Even between dives I am mesmerized. From the sea, the island rises like a fortress or a natural cathedral, with spires and buttresses and imposing cliffs. Riding thermals, seabirds streak bright white against the green of the cliffs.
"C'est incroyable," I effuse to myself as I watch the island wrapped in the strange light that seems to exist only here on Nuku Hiva. It's like a shield, protecting its secrets.
"You like Tahiti?" the divemaster asks.
"Oui, c'est une jolie île," I reply, "avec gros aventure."
The divemaster grins, and asks me if I'm ready for the next "gros aventure."
We descend onto Hammerhead Point. At first, it's the dragon morays that grab our attention, but soon the megafauna arrive. Manta rays and spotted eagle rays come in quick succession, two each, as if looking for Noah's Ark. It's not until after the dive that I realize the namesake hammerheads had not joined the parade.
I meet up with Jean-Pierre the next morning to hike Hakaui Valley to the Vaipo Waterfall, which drops 1,148 feet to the valley floor. After a short boat ride from Taiohae to Daniel's Bay, we strike out at a leisurely pace. Jean-Pierre stops at mango, papaya and pamplemousse trees, all of which bear fruit sweeter than any I've ever enjoyed.
We continue past emerald citadels that rise abruptly and then disappear into a cloud curtain. A path takes us along a river through ancient forests of kapok and banyan. Birds are everywhere. The valley walls squeeze in to where they're only about 100 feet apart. We walk through a surreal, electric-green field of ferns and yellow pacolo flowers, and then arrive at the waterfall's pool, where the water arrives as a mist. The pool is inhabited by a lone eel.
"Le lieu a le pouvoir," Jean-Pierre tells me. This place has power.
And it does.
Tahiti has three forms of welcome: maeva, which means to welcome the whole, mararuu, which is to welcome a group, and ioarana, which welcomes the individual. So the marae, near the town of Maeva and along the shores of Lake Fauna Nui (with more than 30 marae), hold special meaning. Positioned at the eye of the Roads of the Wind, the northwest wind, this site, I'm told, welcomed the first visitors to the Society Islands. It's studded with wooden poles called unus carved with stories of the messengers of the gods, of the tiis and the spirits, of travel, tapu and the turtle. Tradition holds a strong grip on this island.
Days here are lived in ordinary Polynesian rhythms. It's hard not to feel at home, instantly, upon arrival at Huahine. I encounter story after story of people who'd come here and simply stayed. One of them is Annie Brunet, owner of PADI Dive Resort Mahana Dive in downtown Fare. Firmin, my guide for the day, drops me off, promising to fetch me at dinnertime.
Annie's favorite site in all of the Society Islands, Avapeihi Pass, is 10 minutes from her door. She has logged hundreds of dives there, and yet, as we motor to the site, she's giddy. She tells me in rapid-fire French about sharks, rays, jacks, cleaning stations and barracuda. Each pause is quickly filled with another marine critter or coral garden. By the time we moor, my head is already swimming with images. So the three of us me, Annie and her unbridled enthusiasm roll into the water. Immediately, we're accosted by a bright-yellow-and-white storm of butterflyfish, surgeonfish and unicornfish. They follow us, like a comet's tail trailing in our wake, into the pass. A manta ray flies overhead, as if to show the way. Just as we get to the drop and the current, a spinning wheel of tightly packed Pacific barracuda moves in like a giant halo.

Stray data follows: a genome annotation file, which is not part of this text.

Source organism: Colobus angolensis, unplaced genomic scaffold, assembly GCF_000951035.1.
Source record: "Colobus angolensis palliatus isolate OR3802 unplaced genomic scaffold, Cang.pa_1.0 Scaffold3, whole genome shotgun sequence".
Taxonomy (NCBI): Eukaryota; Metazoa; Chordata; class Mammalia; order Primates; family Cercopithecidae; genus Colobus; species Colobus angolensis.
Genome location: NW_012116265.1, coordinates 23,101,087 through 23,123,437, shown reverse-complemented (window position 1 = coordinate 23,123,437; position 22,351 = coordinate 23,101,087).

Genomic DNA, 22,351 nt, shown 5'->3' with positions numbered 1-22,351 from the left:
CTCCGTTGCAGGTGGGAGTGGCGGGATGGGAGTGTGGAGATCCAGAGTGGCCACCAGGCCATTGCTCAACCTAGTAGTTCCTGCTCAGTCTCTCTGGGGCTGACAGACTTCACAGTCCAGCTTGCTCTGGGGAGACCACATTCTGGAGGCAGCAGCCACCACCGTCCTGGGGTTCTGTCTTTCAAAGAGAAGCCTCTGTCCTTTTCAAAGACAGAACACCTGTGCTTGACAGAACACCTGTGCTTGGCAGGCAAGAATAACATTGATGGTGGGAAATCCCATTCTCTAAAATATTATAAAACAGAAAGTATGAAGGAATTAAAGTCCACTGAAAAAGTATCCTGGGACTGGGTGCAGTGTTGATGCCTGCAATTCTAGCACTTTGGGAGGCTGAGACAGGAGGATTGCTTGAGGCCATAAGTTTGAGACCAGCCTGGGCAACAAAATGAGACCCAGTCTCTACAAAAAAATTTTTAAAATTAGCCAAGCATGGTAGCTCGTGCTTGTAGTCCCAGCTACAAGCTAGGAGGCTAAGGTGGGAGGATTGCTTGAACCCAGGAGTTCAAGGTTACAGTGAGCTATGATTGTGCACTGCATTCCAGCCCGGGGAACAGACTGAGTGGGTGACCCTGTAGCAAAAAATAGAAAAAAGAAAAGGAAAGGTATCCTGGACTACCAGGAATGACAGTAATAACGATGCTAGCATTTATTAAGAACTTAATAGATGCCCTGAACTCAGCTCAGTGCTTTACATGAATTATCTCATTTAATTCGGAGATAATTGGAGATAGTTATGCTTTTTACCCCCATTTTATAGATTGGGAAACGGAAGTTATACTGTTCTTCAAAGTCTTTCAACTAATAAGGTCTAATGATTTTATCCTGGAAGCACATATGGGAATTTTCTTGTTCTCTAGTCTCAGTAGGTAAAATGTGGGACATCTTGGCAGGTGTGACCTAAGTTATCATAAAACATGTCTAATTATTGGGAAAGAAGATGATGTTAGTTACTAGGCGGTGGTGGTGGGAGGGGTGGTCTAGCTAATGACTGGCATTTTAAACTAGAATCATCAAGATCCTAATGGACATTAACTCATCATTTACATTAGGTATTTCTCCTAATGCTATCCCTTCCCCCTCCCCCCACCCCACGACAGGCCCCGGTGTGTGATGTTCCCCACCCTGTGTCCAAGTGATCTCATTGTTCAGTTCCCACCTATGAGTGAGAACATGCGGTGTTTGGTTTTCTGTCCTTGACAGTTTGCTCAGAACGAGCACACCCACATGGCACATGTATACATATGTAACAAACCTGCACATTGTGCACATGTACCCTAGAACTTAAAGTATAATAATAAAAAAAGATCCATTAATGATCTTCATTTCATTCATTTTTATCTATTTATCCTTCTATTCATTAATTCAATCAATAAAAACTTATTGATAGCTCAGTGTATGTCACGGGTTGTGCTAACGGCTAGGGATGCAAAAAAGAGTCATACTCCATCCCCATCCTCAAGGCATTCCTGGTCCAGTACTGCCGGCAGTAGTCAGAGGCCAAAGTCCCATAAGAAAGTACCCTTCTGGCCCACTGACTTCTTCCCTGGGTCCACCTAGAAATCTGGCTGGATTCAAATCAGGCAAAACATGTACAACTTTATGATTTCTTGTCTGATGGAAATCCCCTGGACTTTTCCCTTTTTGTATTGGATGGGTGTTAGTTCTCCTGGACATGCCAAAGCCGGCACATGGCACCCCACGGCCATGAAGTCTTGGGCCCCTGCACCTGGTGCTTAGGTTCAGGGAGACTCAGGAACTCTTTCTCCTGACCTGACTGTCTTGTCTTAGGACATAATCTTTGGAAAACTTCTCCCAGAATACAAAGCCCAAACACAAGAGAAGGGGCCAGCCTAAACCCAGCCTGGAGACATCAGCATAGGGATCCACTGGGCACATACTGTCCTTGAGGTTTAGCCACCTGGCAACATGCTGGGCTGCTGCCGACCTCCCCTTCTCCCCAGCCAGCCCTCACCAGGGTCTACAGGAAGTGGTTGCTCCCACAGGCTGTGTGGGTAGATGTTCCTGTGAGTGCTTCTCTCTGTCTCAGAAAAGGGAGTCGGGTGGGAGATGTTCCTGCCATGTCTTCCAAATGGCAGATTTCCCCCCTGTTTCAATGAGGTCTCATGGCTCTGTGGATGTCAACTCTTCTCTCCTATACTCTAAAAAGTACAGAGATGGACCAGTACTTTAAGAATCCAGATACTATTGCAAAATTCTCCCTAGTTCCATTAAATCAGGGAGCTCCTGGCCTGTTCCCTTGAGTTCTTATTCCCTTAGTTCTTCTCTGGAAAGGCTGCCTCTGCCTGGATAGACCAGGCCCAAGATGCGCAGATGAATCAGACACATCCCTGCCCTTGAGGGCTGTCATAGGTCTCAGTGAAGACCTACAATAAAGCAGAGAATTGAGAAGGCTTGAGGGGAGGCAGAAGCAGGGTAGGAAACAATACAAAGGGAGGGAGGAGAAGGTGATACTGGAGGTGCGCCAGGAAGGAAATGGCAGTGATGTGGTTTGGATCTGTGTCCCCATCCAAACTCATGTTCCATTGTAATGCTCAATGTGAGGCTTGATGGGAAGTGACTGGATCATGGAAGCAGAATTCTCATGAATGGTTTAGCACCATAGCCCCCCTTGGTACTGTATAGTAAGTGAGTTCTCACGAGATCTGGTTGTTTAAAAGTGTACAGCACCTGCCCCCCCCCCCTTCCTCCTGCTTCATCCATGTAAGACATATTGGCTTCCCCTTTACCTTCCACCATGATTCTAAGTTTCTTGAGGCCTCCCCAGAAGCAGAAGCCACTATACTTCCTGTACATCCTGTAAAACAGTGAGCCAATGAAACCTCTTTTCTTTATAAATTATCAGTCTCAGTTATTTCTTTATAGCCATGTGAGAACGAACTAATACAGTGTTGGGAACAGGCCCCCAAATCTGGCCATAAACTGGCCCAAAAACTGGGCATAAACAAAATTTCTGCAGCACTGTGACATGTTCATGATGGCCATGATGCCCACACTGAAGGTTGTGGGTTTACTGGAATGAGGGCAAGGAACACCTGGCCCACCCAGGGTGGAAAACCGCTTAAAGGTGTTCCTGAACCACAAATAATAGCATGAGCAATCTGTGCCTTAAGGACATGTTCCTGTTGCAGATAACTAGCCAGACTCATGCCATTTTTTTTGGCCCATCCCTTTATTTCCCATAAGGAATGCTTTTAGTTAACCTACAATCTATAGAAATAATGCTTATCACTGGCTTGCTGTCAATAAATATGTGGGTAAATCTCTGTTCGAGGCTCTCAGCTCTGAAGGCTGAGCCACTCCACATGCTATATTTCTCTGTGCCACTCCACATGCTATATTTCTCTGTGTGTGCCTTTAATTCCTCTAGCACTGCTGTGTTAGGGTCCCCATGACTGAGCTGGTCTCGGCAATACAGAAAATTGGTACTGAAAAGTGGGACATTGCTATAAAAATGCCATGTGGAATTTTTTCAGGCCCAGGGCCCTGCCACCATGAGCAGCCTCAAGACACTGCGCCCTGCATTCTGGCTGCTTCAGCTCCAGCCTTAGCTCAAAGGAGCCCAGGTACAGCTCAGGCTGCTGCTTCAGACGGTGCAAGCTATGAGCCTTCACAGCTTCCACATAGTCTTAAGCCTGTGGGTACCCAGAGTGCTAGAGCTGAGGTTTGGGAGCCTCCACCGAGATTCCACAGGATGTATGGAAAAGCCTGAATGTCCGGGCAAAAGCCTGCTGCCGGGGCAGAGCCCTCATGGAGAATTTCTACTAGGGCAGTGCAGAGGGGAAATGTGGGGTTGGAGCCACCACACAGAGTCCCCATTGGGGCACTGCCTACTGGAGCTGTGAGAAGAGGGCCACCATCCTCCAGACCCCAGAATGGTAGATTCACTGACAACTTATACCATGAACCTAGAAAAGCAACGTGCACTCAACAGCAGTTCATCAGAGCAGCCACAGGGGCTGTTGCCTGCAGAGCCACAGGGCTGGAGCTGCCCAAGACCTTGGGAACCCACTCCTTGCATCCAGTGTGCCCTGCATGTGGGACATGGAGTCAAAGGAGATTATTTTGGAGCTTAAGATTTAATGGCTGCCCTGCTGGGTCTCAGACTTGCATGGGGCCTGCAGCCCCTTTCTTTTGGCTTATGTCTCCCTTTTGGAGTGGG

Annie starts to motion, and we settle in behind a coral head as several spotted eagle rays line up at a cleaning station. If you just pause here, the marine inhabitants will come to you. Within minutes gray reef sharks have gathered. Spadefish cruise overhead, along with dogtooth tuna and more eagle rays.
Even underwater, Annie's excitement is contagious. But she didn't oversell. It's all there, including a fish she didn't mention: a friendly Napoleon wrasse. I thought for a moment it was coming in to give me a bisou, a kiss.
After an exhilarating dive, Annie and I make plans to dive this several more times. She beams.
In town, Firmin joins us at Snack Bar Te Marara, locally called Edna's. We sit at a table on the sand overlooking Heameae Bay and order Hinano beer, sweet grilled vanilla mahi-mahi and a tangy poisson cru, Tahiti's national dish that's similar to ceviche. While we eat, Firmin shares the story of Ta'aroa, the god who had such procreative powers that he originated the land and sea, day and night, and the idea of all things by simply embracing a rock. I ask about its location.
"A pourtant être su," he says. It's yet to be known.